The core insulation is the full insulation between two masonry walls with double-shell external masonry (front and back wall), constructions with curtain-type concrete slabs, house partition walls or between rafters ( insulation between rafters ) in the roof area - without the otherwise necessary air gap of at least 10-80 mm, which is the ventilation / Drying is used and without ventilation openings above and below - designated. The so-called “finger gap” (approx. 1 cm) is also omitted here.
Solid materials such as polyurethane rigid foam (PUR / PIR), rock or mineral wool , extruded polystyrene rigid foam (XPS), expanded polystyrene rigid foam (EPS) or bulk material can be used for insulation in new buildings . Polyurethane in- situ foam , rock or glass wool, expanded polystyrene granulate (EPS), light-weight silicate foam granulate (SLS20), expanded perlite and airgel can be used for subsequent core insulation . The insulation materials must be permanently water-repellent ( hydrophobic ) and comply with the standardized application of DIN 4108-10 (WZ = insulation of double-shell walls, core insulation). The distance between the shells is limited to 150 mm. Larger shell spacings (currently regulated up to 200 mm) require air-layer anchors with building authority approval.
The reference values of the Energy Saving Ordinance (EnEV 2009) of U ≤ 0.28 W / (m² · K) can already be met with 10 cm core insulation with a thermal conductivity of 0.035 W / (m · K). To meet the Passive House criterion of U ≤ 0.15 W / (m² · K), significantly better thermal insulation materials are required, possibly in combination with increased shell spacing, e.g. B. 20 cm core insulation of thermal conductivity 0.032 W / (m · K).
In the case of core insulation, according to DIN 1053, drainage openings are to be arranged in the base area of the outer shell (5000 mm² per 20 m² wall surface). If the facing masonry is carried out correctly, no tracks (i.e. no water leakage) from the drainage openings can be found in practice. In the case of plastered facing walls, the drainage openings must be closed before plastering in order to prevent them from clogging with the plaster.
Board insulation materials can be used for core insulation in new buildings.
Subsequent core insulation
The subsequent core insulation in the existing building is possible with blow-in insulation materials or in- situ foam . The insulation material is introduced through holes drilled in the outer wall. A distinction must be made between pourable and fibrous products. The installation of pourable products, e.g. B. EPS granules, expanded perlite, lightweight silicate foam granules and airgel, requires few and small injection holes. The materials are distributed very well in the hollow layers. These products are predestined for the insulation of narrow hollow layers (up to 5 cm), for the optimization of rear-ventilated facades and post-insulation of exposed exposed aggregate concrete facades with rear-ventilated core insulation. However, as trickling through can occur, leaks should be identified and sealed using a smoke machine before the measure is taken. In the case of larger hollow layers, fibrous products, e.g. B. rock and glass wool can be used. These are more cost-effective and interlock with one another and with the masonry. Therefore, trickling through does not pose a risk. EPS insulation granulate can also be subsequently solidified with hot steam to prevent trickling out of masonry openings. However, there is no building authority approval for the solidified granulate.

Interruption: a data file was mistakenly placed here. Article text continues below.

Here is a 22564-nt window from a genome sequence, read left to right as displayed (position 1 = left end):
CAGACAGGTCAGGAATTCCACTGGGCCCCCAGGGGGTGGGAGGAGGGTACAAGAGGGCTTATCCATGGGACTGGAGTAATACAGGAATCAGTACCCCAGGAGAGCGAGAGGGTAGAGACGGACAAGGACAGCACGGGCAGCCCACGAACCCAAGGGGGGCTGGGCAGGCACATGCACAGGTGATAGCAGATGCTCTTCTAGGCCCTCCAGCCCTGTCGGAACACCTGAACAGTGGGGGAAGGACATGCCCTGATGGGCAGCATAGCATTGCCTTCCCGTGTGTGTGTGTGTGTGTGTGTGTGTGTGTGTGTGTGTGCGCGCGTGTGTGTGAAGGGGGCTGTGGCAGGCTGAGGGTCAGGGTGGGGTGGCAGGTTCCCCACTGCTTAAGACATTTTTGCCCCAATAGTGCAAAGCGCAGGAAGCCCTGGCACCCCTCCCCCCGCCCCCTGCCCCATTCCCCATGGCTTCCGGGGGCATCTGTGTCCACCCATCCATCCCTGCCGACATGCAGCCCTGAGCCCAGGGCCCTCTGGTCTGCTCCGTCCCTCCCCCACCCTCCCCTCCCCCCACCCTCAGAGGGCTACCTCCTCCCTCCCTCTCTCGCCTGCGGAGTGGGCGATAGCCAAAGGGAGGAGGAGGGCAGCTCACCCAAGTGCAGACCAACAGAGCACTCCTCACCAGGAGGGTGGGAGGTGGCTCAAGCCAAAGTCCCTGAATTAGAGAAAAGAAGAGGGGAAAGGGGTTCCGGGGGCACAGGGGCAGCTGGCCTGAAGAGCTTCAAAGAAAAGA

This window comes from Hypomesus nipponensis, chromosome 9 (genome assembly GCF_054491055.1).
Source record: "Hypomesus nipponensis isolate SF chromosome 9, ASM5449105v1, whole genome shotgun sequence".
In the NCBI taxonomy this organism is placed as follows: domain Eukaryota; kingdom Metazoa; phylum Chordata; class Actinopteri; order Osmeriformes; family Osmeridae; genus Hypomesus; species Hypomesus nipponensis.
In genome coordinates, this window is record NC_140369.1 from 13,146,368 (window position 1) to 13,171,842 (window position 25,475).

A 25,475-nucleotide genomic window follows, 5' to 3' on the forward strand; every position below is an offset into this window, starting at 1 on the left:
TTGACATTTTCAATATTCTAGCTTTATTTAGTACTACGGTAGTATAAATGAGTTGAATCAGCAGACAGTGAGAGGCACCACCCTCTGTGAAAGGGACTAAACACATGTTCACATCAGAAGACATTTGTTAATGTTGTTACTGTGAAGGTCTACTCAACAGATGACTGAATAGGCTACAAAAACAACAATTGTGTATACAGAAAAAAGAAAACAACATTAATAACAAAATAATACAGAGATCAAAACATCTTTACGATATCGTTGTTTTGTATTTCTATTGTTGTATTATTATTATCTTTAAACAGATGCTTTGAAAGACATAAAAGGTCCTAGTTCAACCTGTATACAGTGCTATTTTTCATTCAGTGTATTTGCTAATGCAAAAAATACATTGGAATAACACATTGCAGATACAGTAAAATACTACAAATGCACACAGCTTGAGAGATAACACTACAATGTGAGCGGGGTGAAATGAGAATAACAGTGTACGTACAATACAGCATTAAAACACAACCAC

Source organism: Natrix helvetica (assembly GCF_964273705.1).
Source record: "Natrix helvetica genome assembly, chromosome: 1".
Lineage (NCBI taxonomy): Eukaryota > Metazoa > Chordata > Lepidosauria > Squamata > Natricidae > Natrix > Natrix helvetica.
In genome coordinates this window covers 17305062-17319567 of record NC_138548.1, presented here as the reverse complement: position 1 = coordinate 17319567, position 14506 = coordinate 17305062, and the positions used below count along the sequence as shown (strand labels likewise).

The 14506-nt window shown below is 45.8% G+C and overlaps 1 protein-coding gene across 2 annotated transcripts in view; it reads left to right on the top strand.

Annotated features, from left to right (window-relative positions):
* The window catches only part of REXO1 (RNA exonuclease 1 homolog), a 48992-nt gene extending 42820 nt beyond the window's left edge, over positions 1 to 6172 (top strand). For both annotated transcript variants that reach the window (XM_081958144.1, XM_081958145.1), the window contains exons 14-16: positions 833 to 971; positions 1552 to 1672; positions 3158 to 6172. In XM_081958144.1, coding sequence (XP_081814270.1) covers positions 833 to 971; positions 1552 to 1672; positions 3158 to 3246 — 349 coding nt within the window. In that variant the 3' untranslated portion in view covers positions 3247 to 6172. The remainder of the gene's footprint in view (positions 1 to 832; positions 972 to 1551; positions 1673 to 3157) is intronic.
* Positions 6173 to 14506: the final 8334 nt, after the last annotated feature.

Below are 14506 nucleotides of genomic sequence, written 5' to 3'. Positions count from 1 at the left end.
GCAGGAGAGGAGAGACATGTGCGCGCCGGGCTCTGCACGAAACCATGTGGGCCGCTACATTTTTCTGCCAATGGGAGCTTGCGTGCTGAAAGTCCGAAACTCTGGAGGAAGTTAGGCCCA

- Inexpensive compared to subsequently applied insulation layer ( generally ETICS ), i.e. H. shorter payback times
- short construction times, often 1-2 days for a 1-2 family house
- there is no loss of living space, nor does the look of the house change.
- The subsequent core insulation of double-shell masonry, storey ceilings and intermediate rafters meets the requirements of EnEV 2014 if insulation materials of thermal conductivity group 0.40 or better are processed
- The introduction of bound EPS granulate is new. This approved process ensures a stable connection between the pearls in the hollow layer. The EPS insulation material can no longer trickle out. Windows can then be exchanged or breakthrough work can be carried out.
- The thickness of the insulation material is limited to the width of the existing space in the double-shell outer masonry (max. 15 cm according to DIN EN 1996). Larger shell spacings are possible with anchors in accordance with general building authority approval. The use of high-performance insulation materials such as airgel or in-situ polyurethane foam is another way of reducing the U-value of the wall.
- Thermal bridges such as window reveals, wall anchors or brick connections of the double-shell masonry can be better minimized with ETICS .
- Should water penetrate into the insulation layer, e.g. If, for example, a pipe lying in the wall breaks, drying will be difficult - especially when using mineral wool because of the capillary effects, here EPS insulating granulate offers decisive advantages.
- In the event of later wall openings or work on the masonry, free-flowing blow-in insulation, such as EPS beads, will leak if this is not solidified, so that the blow-in insulation must then be partially replaced.
- A. Drewer, H. Paschko, K. Paschko, M. Patschke: Thermal insulation materials: compass for selection and application. Verlagsges. Müller, 2013, ISBN 978-3-481-03094-0 , p. 89 ff.
- Retrofitting core insulation without risk (PDF; 1.1 MB) . Results of the 2nd information circle on building renovation on February 4, 2000 - as part of the impulse program for thermal building renovation in Schleswig-Holstein.
- A. Drewer, H. Paschko, K. Paschko, M. Patschke: Thermal insulation: compass for selection and application . Verlagsges. Müller, 2013, ISBN 978-3-481-03094-0 , p. 89 ff.